The proper use of good and well in writing is a common grammatical topic. For many, the distinction can be uncertain.
An equally slippery subject is whether to hyphenate well when it helps describe a noun. For example, do we write a well-dressed man or a well dressed man?
Because well here is an adverb that modifies dressed, some might say not to punctuate the compound description; this would align with the guideline that omits punctuation from adverbial modifiers ending in -ly: a thoroughly informed spokesperson. Some might also believe that only compounded adjectives would be hyphenated: bluish-green eyes.
As a general rule, a compound adjective can include an adverb. The compound is often hyphenated before a noun but not after a noun (a well-dressed man, the man is well dressed). Well also would not be hyphenated when compounded with other adverbial modifiers, such as very (a very well dressed man).
At the same time, further investigation reveals that not all style authorities agree on this subject. The Associated Press Stylebook advises us to hyphenate well in a compound modifier both when it precedes a noun and when the compound follows the verb to be: a well-dressed man, the man is well-dressed.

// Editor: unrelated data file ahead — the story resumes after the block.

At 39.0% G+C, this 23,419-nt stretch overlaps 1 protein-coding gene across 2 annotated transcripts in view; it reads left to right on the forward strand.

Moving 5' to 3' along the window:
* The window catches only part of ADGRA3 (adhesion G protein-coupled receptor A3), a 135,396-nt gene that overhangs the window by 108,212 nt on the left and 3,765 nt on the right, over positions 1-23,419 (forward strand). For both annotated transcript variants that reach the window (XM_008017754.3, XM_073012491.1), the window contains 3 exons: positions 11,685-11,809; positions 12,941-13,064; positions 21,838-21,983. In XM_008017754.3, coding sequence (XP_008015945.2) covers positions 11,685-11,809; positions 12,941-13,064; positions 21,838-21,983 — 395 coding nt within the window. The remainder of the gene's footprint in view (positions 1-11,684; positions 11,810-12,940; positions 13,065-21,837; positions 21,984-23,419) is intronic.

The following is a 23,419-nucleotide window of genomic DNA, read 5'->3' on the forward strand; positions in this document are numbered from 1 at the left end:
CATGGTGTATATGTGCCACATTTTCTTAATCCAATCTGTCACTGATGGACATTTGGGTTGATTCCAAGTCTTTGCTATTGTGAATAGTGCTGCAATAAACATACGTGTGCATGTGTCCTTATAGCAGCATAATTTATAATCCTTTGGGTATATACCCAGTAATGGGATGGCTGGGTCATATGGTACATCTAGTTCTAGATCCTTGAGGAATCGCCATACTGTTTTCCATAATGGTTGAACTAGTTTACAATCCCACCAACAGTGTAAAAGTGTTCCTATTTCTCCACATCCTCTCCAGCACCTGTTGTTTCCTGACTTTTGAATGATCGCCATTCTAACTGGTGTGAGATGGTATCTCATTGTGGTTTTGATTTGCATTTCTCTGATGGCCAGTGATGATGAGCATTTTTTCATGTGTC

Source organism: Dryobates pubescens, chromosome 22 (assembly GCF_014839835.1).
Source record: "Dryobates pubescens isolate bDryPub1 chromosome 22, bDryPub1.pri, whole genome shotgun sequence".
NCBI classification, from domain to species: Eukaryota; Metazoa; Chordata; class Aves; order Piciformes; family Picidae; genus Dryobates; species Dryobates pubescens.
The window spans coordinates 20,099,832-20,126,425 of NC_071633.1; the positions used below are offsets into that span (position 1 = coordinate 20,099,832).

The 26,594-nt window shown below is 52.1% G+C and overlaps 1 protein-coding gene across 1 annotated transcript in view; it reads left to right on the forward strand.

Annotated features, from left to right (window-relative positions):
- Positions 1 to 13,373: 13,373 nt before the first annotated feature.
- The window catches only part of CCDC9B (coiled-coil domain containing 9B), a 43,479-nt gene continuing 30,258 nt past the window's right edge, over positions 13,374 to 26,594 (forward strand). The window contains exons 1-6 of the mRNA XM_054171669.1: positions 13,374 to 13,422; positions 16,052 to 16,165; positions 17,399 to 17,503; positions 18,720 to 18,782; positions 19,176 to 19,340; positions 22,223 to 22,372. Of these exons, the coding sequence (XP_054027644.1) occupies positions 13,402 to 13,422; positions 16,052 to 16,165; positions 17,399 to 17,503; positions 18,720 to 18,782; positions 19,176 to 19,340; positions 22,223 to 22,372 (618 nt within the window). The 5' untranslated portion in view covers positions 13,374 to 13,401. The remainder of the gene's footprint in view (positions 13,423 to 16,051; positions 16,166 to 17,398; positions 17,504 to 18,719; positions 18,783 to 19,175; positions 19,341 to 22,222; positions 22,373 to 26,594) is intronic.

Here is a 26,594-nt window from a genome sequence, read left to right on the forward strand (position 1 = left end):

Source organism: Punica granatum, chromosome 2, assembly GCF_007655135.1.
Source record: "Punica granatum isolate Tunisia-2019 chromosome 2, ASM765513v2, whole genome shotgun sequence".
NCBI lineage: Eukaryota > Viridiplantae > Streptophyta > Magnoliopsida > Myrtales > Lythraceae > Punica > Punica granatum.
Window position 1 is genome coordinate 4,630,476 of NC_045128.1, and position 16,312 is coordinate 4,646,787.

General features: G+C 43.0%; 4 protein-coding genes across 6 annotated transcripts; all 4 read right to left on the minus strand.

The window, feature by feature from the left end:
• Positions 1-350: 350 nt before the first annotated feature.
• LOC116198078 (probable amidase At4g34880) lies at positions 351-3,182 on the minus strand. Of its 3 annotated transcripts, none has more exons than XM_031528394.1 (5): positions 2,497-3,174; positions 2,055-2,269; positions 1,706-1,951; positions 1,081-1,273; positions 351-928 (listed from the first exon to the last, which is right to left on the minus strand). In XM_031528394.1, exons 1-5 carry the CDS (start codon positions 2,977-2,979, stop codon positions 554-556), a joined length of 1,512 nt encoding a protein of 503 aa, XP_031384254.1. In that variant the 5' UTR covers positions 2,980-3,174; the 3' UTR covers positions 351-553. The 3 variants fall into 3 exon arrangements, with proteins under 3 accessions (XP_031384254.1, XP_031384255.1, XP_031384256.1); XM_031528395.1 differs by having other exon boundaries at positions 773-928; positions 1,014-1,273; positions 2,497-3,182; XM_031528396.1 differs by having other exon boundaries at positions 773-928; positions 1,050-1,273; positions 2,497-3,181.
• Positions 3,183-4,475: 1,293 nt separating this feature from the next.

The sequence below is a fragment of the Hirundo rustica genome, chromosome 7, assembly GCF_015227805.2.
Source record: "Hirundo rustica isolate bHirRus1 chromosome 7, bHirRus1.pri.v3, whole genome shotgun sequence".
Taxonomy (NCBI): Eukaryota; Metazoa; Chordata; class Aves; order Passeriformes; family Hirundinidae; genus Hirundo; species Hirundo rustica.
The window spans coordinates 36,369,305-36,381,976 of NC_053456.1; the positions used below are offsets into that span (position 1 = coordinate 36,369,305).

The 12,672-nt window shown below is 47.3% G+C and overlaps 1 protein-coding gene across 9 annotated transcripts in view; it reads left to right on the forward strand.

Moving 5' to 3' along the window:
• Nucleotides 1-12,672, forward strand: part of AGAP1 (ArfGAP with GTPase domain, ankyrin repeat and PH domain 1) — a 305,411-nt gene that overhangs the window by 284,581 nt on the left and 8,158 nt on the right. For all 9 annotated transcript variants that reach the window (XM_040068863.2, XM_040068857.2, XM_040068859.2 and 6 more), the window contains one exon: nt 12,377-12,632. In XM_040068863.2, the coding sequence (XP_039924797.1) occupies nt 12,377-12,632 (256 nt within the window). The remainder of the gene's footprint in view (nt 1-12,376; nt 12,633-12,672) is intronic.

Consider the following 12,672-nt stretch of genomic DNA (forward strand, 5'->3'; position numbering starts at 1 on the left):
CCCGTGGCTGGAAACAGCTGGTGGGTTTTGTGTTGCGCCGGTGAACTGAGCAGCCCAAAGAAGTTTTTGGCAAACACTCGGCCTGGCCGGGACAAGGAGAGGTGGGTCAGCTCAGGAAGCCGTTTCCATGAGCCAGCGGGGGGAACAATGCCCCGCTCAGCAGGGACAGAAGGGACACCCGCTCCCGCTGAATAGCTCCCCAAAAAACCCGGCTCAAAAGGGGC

AP’s rationale is that retaining the hyphen in compound modifiers after the noun helps avoid confusion. For example, if the hyphen is omitted in a statement such as he is a little known man, the reader might interpret it as meaning he is a known man who is little. Adding the hyphen clarifies: little-known man tells us he is one few people know. Writing the man is well-dressed remains consistent with AP’s chosen style.
The Chicago Manual of Style, on the other hand, doesn’t concur with this stance. Its editors find hyphenation unnecessary when a compound modifier with well follows a noun, including compounds that might be hyphenated in dictionaries. It would therefore encourage us to write the man is well dressed.
Other style hawks assert that certain compounds with well should retain their hyphens in all positions because they are single concepts or standard expressions. These individuals would cite examples such as well-appointed, well-founded, well-connected, and well-intentioned; to them, each compound’s meaning differs from its unmodified adjective (appointed, founded, connected, intentioned), making well vital to clarity.
By this reasoning, these compound concepts or expressions would retain their hyphen even when well is modified by another adverb such as very: a very well-appointed man.
With all this considered, we still might ask ourselves: When do we truly need to hyphenate? The experts don’t agree and even seemingly reliable guidelines can have exceptions. The answer is that rules of hyphenation for well are not engraved in stone.
As with anything else in our writing, clarity is king. If a hyphen makes our meanings clearer, we keep it; otherwise, we leave it out as nonessential. Consistency matters as well. As long as we choose a style and stick to it, our usage will help sustain our writing rather than distract from it.